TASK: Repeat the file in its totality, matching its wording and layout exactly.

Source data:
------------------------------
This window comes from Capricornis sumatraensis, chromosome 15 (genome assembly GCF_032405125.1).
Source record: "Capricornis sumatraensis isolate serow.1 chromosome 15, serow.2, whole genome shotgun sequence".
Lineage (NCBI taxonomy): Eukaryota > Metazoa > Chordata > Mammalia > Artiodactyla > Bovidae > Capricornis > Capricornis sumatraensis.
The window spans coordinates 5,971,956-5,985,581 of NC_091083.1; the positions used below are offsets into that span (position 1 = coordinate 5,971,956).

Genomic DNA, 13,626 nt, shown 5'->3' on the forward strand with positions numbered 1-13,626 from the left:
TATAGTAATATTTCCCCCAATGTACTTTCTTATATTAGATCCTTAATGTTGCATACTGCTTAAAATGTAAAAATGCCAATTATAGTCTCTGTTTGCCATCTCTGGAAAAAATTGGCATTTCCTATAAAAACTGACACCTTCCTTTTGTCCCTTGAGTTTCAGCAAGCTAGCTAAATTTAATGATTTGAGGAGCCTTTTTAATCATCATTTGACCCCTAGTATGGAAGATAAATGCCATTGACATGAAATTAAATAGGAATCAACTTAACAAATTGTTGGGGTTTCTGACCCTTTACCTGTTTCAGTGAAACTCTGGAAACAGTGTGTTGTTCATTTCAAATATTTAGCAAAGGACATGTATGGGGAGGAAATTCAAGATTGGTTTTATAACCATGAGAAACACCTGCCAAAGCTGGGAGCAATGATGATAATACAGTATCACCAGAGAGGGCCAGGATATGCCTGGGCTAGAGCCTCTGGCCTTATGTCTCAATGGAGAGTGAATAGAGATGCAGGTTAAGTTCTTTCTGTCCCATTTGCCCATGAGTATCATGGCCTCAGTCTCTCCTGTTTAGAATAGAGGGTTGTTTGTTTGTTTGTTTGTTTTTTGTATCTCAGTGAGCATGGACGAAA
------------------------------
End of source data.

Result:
This window comes from Capricornis sumatraensis, chromosome 15 (genome assembly GCF_032405125.1).
Source record: "Capricornis sumatraensis isolate serow.1 chromosome 15, serow.2, whole genome shotgun sequence".
Lineage (NCBI taxonomy): Eukaryota > Metazoa > Chordata > Mammalia > Artiodactyla > Bovidae > Capricornis > Capricornis sumatraensis.
The window spans coordinates 5,971,956-5,985,581 of NC_091083.1; the positions used below are offsets into that span (position 1 = coordinate 5,971,956).

Genomic DNA, 13,626 nt, shown 5'->3' on the forward strand with positions numbered 1-13,626 from the left:
TATAGTAATATTTCCCCCAATGTACTTTCTTATATTAGATCCTTAATGTTGCATACTGCTTAAAATGTAAAAATGCCAATTATAGTCTCTGTTTGCCATCTCTGGAAAAAATTGGCATTTCCTATAAAAACTGACACCTTCCTTTTGTCCCTTGAGTTTCAGCAAGCTAGCTAAATTTAATGATTTGAGGAGCCTTTTTAATCATCATTTGACCCCTAGTATGGAAGATAAATGCCATTGACATGAAATTAAATAGGAATCAACTTAACAAATTGTTGGGGTTTCTGACCCTTTACCTGTTTCAGTGAAACTCTGGAAACAGTGTGTTGTTCATTTCAAATATTTAGCAAAGGACATGTATGGGGAGGAAATTCAAGATTGGTTTTATAACCATGAGAAACACCTGCCAAAGCTGGGAGCAATGATGATAATACAGTATCACCAGAGAGGGCCAGGATATGCCTGGGCTAGAGCCTCTGGCCTTATGTCTCAATGGAGAGTGAATAGAGATGCAGGTTAAGTTCTTTCTGTCCCATTTGCCCATGAGTATCATGGCCTCAGTCTCTCCTGTTTAGAATAGAGGGTTGTTTGTTTGTTTGTTTGTTTTTTGTATCTCAGTGAGCATGGACGAAA